Charles Cromwell Ingham (1796 or 1797 – 10 December 1863) was an Irish portrait painter and later a founder of the New York National Academy of Design during the 19th century.
Ingham was a descendant of a man who went to Ireland as an officer in Cromwell's army (hence his middle name). He was born in Dublin in 1796 or 1797, studying art from 1809 to 1813 at The Dublin Institution with William Cuming before immigrating to the United States in 1816 or 1817. Settling in New York City, he distinguished himself by his oil painting, but also in watercolor on ivory, a standard medium for miniature portraits since the 18th century. His work in oil is marked by a high finish achieved by successive glazings.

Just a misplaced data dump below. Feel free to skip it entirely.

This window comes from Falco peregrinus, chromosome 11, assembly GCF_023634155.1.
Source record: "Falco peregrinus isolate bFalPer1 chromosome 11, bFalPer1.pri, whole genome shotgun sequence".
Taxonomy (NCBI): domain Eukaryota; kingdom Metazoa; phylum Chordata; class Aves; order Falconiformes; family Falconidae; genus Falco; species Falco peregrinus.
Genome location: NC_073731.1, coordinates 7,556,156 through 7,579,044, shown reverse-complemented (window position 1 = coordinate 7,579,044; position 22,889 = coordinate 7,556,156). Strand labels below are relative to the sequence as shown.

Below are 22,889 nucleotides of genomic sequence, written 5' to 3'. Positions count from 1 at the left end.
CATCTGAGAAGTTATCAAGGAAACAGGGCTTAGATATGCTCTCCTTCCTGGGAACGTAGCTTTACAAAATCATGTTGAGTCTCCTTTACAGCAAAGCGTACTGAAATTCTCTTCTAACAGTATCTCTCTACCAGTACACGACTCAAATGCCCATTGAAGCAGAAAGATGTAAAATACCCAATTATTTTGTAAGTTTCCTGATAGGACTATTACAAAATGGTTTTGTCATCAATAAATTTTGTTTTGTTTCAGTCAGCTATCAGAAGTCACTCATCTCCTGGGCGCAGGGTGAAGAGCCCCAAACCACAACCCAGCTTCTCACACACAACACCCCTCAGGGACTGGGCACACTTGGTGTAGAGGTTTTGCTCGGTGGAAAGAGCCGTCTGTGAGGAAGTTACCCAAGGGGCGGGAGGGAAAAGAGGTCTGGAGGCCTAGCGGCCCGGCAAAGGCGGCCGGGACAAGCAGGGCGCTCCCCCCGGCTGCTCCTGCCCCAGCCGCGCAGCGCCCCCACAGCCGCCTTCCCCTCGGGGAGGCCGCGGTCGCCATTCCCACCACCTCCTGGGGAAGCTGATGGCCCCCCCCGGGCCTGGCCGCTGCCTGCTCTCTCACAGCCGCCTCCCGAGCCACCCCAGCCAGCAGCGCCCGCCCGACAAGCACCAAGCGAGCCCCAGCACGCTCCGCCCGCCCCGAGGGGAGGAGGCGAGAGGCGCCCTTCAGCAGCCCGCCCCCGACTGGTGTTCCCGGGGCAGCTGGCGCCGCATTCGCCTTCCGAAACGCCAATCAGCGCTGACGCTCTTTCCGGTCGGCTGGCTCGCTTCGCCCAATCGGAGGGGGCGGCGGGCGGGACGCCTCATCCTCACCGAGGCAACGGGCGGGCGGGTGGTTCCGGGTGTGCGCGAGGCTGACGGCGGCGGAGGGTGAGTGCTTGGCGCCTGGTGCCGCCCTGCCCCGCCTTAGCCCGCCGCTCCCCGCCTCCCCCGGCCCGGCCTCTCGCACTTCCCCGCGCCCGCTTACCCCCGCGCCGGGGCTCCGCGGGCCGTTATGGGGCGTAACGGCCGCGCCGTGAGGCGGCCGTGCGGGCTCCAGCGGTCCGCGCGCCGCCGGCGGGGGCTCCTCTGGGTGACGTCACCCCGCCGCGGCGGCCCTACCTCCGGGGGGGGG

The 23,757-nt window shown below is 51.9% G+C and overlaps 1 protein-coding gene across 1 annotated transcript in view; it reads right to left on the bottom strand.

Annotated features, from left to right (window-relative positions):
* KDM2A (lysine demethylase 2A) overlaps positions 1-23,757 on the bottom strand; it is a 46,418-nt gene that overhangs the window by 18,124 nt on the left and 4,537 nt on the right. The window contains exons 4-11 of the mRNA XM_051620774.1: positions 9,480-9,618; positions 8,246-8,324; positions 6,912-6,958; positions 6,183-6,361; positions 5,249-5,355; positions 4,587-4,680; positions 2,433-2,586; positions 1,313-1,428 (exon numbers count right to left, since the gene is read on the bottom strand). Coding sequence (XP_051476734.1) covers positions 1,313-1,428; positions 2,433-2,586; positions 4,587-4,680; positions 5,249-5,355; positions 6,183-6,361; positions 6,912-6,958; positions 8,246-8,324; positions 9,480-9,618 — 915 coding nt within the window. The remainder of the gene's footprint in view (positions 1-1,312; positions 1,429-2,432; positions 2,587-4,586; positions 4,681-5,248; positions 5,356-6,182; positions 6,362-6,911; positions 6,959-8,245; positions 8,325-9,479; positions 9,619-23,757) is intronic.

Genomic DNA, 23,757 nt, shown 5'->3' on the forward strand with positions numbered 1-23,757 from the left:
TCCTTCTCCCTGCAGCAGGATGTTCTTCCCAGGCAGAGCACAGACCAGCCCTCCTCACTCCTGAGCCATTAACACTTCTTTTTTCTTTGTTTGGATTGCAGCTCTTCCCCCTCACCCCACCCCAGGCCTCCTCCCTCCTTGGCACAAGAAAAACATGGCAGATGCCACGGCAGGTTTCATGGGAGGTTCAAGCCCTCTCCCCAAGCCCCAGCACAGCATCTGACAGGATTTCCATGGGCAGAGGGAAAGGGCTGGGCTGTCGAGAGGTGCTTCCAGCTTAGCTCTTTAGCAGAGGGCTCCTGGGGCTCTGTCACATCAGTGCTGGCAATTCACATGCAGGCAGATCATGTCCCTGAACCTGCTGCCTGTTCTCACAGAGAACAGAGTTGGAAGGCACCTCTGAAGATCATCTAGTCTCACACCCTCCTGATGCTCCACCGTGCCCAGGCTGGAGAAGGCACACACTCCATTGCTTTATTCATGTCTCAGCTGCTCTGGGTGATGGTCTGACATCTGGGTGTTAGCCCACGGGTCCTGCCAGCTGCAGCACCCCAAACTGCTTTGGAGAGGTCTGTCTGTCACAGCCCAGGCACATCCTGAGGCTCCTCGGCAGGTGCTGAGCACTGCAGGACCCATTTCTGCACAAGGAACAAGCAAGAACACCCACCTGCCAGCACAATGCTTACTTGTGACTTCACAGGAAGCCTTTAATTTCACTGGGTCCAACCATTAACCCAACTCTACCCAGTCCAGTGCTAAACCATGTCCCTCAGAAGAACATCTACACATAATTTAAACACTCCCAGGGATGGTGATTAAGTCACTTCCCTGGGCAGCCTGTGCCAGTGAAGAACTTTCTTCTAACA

Ingham occupied a front rank with his brother as a portrait painter known for his paintings of young women of New York's upper class, painting over 200 portraits between 1826 and 1845, such as those including portraits as Flower Girl (1846), Day Dream, and Portrait of a Child. Later founding the National Academy of Design, he would serve as its vice president for a number of years until his death in New York on 10 December 1863, at the age of 67.